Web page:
Russian and US flight controllers decided to cut short a spacewalk by two cosmonauts outside the International Space Station yesterday after voltage fluctuations in Oleg Artemyev’s Orlan spacesuit caused concern. About halfway into a scheduled seven-hour EVA, Artemeyev was repeatedly ordered to drop what he was working on and return to ISS’s airlock.
“Drop everything and start going back right away,” was one of the translated messages heard during a NASA livestream of the spacewalk. “Oleg, you must return to the airlock as soon as possible because if you lose power, it is not only the pumps and the fan, you will lose comm. You have to go back.”
NASA’s spacesuits are getting old. The extra-vehicular mobility units – EMUs for short – were designed and built for spacewalks outside NASA’s space shuttles, which flew for the last time in 2011. Nowadays, the EMUs are an integral part of maintaining and upgrading the International Space Station (ISS) exterior, providing the crew with the ability to live and work in the vacuum of space for extended periods of time (spacewalks regularly last from 6 to 8 hours). However, at the end of the most recent spacewalk on March 23, NASA astronaut Kayla Barron discovered water in the helmet of German astronaut Matthias Maurer while she helped him remove the suit.
Spacewalks are a relatively rare occurrence, and they normally draw at least a moderate amount of media coverage. So when a team of Chinese astronauts performed a spacewalk outside of their newly launched space station for the first time, it was bound to attract some notice. The successful walk installed equipment, including cameras, outside of the new Tiangong (“Heavenly Palace”) station.
In the space of just 3 days, a pair of NASA astronauts conducted an unplanned and rapidly executed contingency space walk on the exterior of the space station on Tuesday, May 23 in order to replace a critical computer unit that failed over the weekend.
The spacewalk was conducted by Expedition 51 Commander Peggy Whitson – NASA’s most experienced astronaut – and Flight Engineer Jack Fischer aboard the International Space Station (ISS).
This marked the 10th spacewalk for Whitson – who already has the most cumulative spacewalk time by a female and the most time in space by a NASA astronaut. This was Fischer’s second spacewalk.
Furthermore Whitson now moves into third place all-time for cumulative spacewalking time totaling 60 hours, 21 minutes. Only Russia’s Anatoly Solovyev and NASA’s Michael Lopez-Alegria have more spacewalking time to their credit.
NASA managers ordered the spacewalk over the weekend when a computer unit known as multiplexer-demultiplexer-1 (MDM-1) unexpectedly failed Saturday morning, May 20 at 1:13 p.m. Central time.
The cause of the MDM failure is not known, says NASA. Multiple attempts by NASA flight controllers to restore power to the MDM-1 relay box were not successful.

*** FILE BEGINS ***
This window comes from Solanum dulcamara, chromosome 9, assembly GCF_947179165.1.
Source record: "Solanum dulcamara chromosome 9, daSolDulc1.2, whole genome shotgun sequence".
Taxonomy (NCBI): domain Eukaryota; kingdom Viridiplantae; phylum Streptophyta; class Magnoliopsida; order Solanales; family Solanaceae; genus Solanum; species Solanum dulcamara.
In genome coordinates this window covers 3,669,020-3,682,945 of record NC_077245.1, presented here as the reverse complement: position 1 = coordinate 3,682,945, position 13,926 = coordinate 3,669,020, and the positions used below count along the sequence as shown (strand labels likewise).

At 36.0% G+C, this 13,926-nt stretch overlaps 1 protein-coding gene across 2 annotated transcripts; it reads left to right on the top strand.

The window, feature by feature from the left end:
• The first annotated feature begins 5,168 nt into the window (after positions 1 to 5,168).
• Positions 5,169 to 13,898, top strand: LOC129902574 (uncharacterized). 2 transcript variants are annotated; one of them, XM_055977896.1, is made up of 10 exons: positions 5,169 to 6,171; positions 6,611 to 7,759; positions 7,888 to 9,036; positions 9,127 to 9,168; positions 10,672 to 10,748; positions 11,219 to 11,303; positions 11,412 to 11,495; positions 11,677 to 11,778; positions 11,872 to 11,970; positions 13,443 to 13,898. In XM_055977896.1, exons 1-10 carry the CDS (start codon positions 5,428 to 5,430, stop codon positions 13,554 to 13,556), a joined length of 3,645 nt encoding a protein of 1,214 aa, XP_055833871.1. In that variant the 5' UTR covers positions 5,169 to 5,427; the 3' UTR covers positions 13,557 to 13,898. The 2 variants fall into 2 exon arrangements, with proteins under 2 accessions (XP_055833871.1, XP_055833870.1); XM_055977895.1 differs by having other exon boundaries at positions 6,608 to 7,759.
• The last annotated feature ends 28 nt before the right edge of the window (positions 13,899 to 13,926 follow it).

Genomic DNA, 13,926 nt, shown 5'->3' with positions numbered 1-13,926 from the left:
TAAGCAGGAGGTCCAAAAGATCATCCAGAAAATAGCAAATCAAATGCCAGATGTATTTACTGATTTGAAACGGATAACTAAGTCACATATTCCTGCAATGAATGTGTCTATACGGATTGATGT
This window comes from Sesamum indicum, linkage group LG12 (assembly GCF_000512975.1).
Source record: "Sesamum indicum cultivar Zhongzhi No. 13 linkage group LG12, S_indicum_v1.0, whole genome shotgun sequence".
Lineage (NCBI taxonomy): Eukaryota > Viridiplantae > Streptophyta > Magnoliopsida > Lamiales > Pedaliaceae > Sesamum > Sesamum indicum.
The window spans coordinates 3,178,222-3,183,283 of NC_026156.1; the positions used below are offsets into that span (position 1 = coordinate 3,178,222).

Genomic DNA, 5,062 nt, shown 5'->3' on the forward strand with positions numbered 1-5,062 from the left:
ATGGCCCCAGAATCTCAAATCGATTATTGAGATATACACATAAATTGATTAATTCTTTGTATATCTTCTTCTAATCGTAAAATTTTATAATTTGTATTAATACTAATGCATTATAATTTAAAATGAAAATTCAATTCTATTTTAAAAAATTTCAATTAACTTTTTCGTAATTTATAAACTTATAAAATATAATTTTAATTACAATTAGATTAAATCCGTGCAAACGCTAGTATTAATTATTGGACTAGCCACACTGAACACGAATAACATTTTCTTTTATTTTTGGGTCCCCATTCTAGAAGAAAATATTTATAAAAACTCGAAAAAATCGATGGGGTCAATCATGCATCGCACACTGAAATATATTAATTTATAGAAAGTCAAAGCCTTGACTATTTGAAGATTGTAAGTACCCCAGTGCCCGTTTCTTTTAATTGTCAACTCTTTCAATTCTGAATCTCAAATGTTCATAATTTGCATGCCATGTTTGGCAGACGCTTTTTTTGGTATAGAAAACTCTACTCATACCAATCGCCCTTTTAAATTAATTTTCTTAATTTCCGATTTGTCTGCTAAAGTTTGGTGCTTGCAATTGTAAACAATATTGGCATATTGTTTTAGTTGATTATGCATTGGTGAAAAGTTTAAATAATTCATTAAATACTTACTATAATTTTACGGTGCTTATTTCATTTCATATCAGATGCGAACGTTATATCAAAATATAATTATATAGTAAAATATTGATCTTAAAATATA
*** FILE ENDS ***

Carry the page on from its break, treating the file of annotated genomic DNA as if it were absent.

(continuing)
The US dynamic duo successfully changed out the MDM computer relay box with a spare unit on board the station. They also installed a pair of antennas on the station on the U.S. Destiny Laboratory module to enhance wireless communication for future spacewalks.
The MDM functions as a data relay box and is located on the S0 truss on the exterior of the US segment of the ISS, thereby necessitating a spacewalk by astronaut crew members.
After NASA engineers thoroughly assessed the situation and reviewed spacewalk procedures on Sunday, May 21, they gave the go ahead for Whitson and Fischer to carry out the hurriedly arranged extravehicular activity (EVA) spacewalk on Tuesday.
Meanwhile, Whitson worked on Sunday to prepare the spare data relay box and test its components to ensure it was ready for Tuesdays swap out of the failed unit.
“The relay box, known as a multiplexer-demultiplexer (MDM), is one of two units that regulate the operation of radiators, solar arrays and cooling loops.” says NASA.
“Because each MDM is capable of performing the critical station functions, the crew on the station was never in danger and station operations have not been affected.”
The two MDM’s housed in the truss are fully redundant systems.
“The other MDM in the truss is functioning perfectly, providing uninterrupted telemetry routing to the station’s systems.”
The spacewalk began Tuesday morning, May 23 at 7:20 a.m. EDT when the two NASA astronauts switched their spacesuits to battery power.
While Whitson focused on the MDM swap, Fischer worked on the antenna installation.
The unplanned spacewalk marks the second this month by Whitson and Fischer. The first was on May 12 and the 200th overall. The Destiny module antenna installation was deferred from the May 12 spacewalk.
The relatively short EVA lasted a total of two hours and 46 minutes. It concluded at 10:06 a.m. EDT.
Overall this was the 201st spacewalk in support of the space station assembly, maintenance and upgrade. Spacewalkers have now spent a total of 1,250 hours and 41 minutes working outside the orbiting lab complex since its inception.
Spacewalk 201 was also the sixth spacewalk conducted from the Quest airlock in 2017 aboard the ISS.
Stay tuned here for Ken’s continuing Earth and Planetary science and human spaceflight news.
This past week (on Thurs. March 30th), two crew members of Expedition 50 conducted an important spacewalk on the exterior of the International Space Station. During the seven hours in which they conducted this extravehicular activity (EVA), the astronauts reconnected cables and electrical connections on a new Pressurized Mating Adapter (PMA-3) and installed four new thermal protection shields on the Tranquility module.